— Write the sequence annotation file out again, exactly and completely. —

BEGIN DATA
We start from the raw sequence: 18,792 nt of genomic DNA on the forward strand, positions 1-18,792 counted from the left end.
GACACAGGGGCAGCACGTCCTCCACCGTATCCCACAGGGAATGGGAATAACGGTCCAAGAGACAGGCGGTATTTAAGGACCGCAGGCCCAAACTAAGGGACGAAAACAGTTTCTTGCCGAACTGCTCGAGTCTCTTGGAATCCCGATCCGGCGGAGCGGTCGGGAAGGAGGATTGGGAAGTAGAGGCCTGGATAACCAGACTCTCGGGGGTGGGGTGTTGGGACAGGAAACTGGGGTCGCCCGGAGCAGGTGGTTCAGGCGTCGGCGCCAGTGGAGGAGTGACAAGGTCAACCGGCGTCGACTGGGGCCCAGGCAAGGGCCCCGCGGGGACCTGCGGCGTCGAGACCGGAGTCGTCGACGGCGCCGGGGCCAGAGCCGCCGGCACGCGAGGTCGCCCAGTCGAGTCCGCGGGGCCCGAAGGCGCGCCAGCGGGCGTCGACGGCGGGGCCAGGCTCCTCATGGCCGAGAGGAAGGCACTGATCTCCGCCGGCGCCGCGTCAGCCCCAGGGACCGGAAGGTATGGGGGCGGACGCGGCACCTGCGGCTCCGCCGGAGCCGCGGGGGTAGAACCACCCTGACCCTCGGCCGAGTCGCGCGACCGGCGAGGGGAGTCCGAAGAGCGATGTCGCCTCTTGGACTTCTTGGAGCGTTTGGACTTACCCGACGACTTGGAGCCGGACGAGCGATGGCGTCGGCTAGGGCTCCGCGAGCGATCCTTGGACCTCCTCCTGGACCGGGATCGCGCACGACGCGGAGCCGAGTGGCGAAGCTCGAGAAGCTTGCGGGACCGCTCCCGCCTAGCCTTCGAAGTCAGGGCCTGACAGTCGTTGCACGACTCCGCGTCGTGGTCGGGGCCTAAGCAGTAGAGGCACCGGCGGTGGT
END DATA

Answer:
We start from the raw sequence: 18,792 nt of genomic DNA on the forward strand, positions 1-18,792 counted from the left end.
GACACAGGGGCAGCACGTCCTCCACCGTATCCCACAGGGAATGGGAATAACGGTCCAAGAGACAGGCGGTATTTAAGGACCGCAGGCCCAAACTAAGGGACGAAAACAGTTTCTTGCCGAACTGCTCGAGTCTCTTGGAATCCCGATCCGGCGGAGCGGTCGGGAAGGAGGATTGGGAAGTAGAGGCCTGGATAACCAGACTCTCGGGGGTGGGGTGTTGGGACAGGAAACTGGGGTCGCCCGGAGCAGGTGGTTCAGGCGTCGGCGCCAGTGGAGGAGTGACAAGGTCAACCGGCGTCGACTGGGGCCCAGGCAAGGGCCCCGCGGGGACCTGCGGCGTCGAGACCGGAGTCGTCGACGGCGCCGGGGCCAGAGCCGCCGGCACGCGAGGTCGCCCAGTCGAGTCCGCGGGGCCCGAAGGCGCGCCAGCGGGCGTCGACGGCGGGGCCAGGCTCCTCATGGCCGAGAGGAAGGCACTGATCTCCGCCGGCGCCGCGTCAGCCCCAGGGACCGGAAGGTATGGGGGCGGACGCGGCACCTGCGGCTCCGCCGGAGCCGCGGGGGTAGAACCACCCTGACCCTCGGCCGAGTCGCGCGACCGGCGAGGGGAGTCCGAAGAGCGATGTCGCCTCTTGGACTTCTTGGAGCGTTTGGACTTACCCGACGACTTGGAGCCGGACGAGCGATGGCGTCGGCTAGGGCTCCGCGAGCGATCCTTGGACCTCCTCCTGGACCGGGATCGCGCACGACGCGGAGCCGAGTGGCGAAGCTCGAGAAGCTTGCGGGACCGCTCCCGCCTAGCCTTCGAAGTCAGGGCCTGACAGTCGTTGCACGACTCCGCGTCGTGGTCGGGGCCTAAGCAGTAGAGGCACCGGCGGTGGT